If anyone ever cried that there isn’t enough Cenozoic themed extreme progressive metal, well, Endolith step up to the challenge and deliver more than anyone could’ve ever asked for. Chicxulub is a bona fide showpiece waiting to be discovered.

Release date: January 18, 2019 | Rob Mules Records | Facebook | YouTube | Website

Endolith are a powerful three-piece from Tromsø, Norway. They are composed of Frode Hofsøy (vocals), Erling Malm (guitars, manager, PR), and Roger Tunheim Jakobsen (drums, booking agent). They’ve been active as a band for nearly a decade now. Chicxulub – The Fossil Record is their second full-length and third overall release. Endolith are unfortunately one of those overlooked, criminally underrated bands. Almost three years after their latest album, they bring to the world a mesmerizing journey, which appears to be a scientific-themed extreme prog metal bonanza.

First, I would note that an endolith is an organism (usually something like a bacteria) that lives inside rock, coral, animal shells, or in the pores between mineral grains of a rock. Many are extremophiles, living in places long imagined inhospitable to life. The Chicxulub crater is an impact crater buried underneath the Yucatán Peninsula in Mexico. It was formed by a large asteroid or comet about 11 to 81 kilometres (6.8 to 50.3 miles) in diameter. The date of the impact coincides precisely with the Cretaceous–Paleogene boundary (K–Pg boundary), slightly less than 66 million years ago. Also, the impactor (or asteroid) is estimated to have delivered upon impact the energy of 21–921 billion A-bombs. If this concept isn’t metal, I don’t know what is. I would also like to note that the album art is more than fitting. The album intro “Grazing Herbivores” really complements the conceptual setting that has been established.

The album is extremely thoughtfully put together, featuring ambitious arrangements that draw influences from a great variety of places. There are a fair amount of heavy, down-tuned grooves scattered about which remind of Gojira – an always welcomed influence. This kind of groove stands out best on “Ichthys” and on the ending sequence of “Rex”. The layering in certain moments, topped with the expansive keyboard playing and quasi-orchestral ambiance send the listener inadvertently to Devin Townsend‘s hallmark wall-of-sound style of delivery. The title track “Chicxulub” (and the last track as well) seems to borrow a great deal from the specific crushing, dense, and massive style that has been championed by The Ocean. This is more than appropriate considering how the concept of the album wouldn’t be out of place on one of The Ocean‘s albums, even in the slightest. There’s also just a dash of violin near the middle of the track that feels like a little Ne Obliviscaris tease.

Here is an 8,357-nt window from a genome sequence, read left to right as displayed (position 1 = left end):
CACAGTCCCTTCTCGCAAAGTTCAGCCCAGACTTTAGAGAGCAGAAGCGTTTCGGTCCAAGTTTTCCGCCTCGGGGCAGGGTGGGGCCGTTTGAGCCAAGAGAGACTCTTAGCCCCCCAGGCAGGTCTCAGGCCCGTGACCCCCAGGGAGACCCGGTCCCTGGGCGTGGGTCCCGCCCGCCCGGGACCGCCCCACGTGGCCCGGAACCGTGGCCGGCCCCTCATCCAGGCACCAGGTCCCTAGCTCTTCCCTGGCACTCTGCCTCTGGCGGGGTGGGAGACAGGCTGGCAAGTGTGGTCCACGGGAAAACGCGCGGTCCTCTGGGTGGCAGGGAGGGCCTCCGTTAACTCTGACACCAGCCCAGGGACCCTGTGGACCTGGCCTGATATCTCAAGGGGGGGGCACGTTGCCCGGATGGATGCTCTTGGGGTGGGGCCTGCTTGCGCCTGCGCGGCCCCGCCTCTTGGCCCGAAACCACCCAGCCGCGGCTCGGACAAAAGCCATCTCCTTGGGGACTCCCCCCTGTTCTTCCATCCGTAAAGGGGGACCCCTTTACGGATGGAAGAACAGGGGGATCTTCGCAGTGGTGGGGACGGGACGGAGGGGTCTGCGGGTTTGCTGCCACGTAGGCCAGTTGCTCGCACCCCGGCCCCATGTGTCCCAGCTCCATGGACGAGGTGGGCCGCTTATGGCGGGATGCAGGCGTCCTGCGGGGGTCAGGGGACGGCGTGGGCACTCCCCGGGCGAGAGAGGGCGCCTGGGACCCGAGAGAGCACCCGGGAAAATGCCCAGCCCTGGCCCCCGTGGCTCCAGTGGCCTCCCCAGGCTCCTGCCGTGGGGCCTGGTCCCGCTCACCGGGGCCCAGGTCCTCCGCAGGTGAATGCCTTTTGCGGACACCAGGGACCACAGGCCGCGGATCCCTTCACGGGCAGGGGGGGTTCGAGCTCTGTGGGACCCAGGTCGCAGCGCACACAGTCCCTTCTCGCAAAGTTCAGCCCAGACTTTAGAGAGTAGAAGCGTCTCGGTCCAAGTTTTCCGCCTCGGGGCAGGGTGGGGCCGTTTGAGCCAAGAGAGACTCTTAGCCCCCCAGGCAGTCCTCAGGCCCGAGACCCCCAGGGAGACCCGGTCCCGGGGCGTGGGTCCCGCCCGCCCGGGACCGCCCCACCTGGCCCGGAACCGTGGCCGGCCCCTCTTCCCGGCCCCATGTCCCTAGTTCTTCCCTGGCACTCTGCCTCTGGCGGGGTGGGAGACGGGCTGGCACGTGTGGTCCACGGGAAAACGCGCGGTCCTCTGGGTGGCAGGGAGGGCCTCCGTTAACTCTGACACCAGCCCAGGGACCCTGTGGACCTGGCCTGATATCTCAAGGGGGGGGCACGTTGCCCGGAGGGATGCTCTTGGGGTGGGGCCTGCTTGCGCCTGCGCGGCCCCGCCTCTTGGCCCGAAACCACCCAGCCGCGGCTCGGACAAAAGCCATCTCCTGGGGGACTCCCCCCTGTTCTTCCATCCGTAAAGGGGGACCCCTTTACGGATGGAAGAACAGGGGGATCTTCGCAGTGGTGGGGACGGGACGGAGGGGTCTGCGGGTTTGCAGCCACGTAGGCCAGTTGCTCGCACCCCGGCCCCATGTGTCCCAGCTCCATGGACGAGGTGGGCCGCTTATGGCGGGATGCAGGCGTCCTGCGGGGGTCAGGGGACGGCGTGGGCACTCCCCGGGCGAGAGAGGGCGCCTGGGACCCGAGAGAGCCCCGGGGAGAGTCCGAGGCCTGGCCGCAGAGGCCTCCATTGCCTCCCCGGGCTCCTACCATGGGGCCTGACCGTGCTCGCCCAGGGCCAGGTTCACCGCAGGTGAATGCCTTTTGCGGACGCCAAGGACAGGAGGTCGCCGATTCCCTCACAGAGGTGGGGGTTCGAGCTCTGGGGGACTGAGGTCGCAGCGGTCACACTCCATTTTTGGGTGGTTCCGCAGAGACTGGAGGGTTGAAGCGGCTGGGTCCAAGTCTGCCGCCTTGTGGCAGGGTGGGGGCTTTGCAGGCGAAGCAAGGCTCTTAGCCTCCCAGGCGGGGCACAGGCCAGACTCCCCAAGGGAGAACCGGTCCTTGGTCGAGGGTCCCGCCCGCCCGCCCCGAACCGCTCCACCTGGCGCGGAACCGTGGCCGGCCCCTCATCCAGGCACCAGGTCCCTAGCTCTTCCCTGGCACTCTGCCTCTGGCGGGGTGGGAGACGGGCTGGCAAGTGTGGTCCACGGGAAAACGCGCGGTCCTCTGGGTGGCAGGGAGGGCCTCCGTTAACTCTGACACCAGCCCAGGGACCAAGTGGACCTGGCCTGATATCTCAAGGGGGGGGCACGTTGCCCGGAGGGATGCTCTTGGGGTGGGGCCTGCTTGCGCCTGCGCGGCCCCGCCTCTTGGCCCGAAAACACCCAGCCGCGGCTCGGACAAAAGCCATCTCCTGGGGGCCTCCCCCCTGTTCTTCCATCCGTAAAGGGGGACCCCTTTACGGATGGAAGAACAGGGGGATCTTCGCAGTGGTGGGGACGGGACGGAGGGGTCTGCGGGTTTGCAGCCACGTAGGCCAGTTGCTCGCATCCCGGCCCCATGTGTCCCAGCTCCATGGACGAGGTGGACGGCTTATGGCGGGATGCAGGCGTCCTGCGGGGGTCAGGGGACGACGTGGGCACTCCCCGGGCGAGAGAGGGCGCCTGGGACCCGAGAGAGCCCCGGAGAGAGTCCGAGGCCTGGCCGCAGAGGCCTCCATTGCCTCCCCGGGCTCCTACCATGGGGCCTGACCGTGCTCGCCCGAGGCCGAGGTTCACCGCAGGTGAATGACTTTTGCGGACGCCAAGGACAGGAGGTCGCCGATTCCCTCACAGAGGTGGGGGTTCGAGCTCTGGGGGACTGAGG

The bedrock of the album draws a fair amount from old school death metal as well, but just a fair amount from modern extreme progressive metal in equal measure. “Bloodfiends” definitely showcases the OSDM influence the most compared to the rest of the tracks. “Mount Evidence” also comes as a close second for this particular influence. “Nest Scrape Display” and Diseasons” emphasize the more modern components of this progressive blend that is going on, distinguishing themselves through their more vivid dynamic and sonic range. There are also some Emperor influences scattered here and there. This is noticeable bit by bit in nearly every song, but also quite prominent on “Kpg Impactor” and even on the title track. “Kpg Impactor” also aptly delivers the sonic equivalent of its reference and features some electronic elements as well.

Endolith do great justice to the extreme prog niche with Chicxulub. Across the record, we are treated with a veritable smorgasbord of influences. With this in mind, it is amazing how well fleshed out the band’s musical identity is. Just as amazing is how they give all these influences a unique twist in the context of each song. Even more amazing is the production value and the performance present, especially considering they are a three-piece. Chicxulub is extremely consistent and engaging, giving the listener a truly unforgettable trip.

Robert Miklos

Robert Miklos

What can I say? I love slapping keys and listening to squiggly air.

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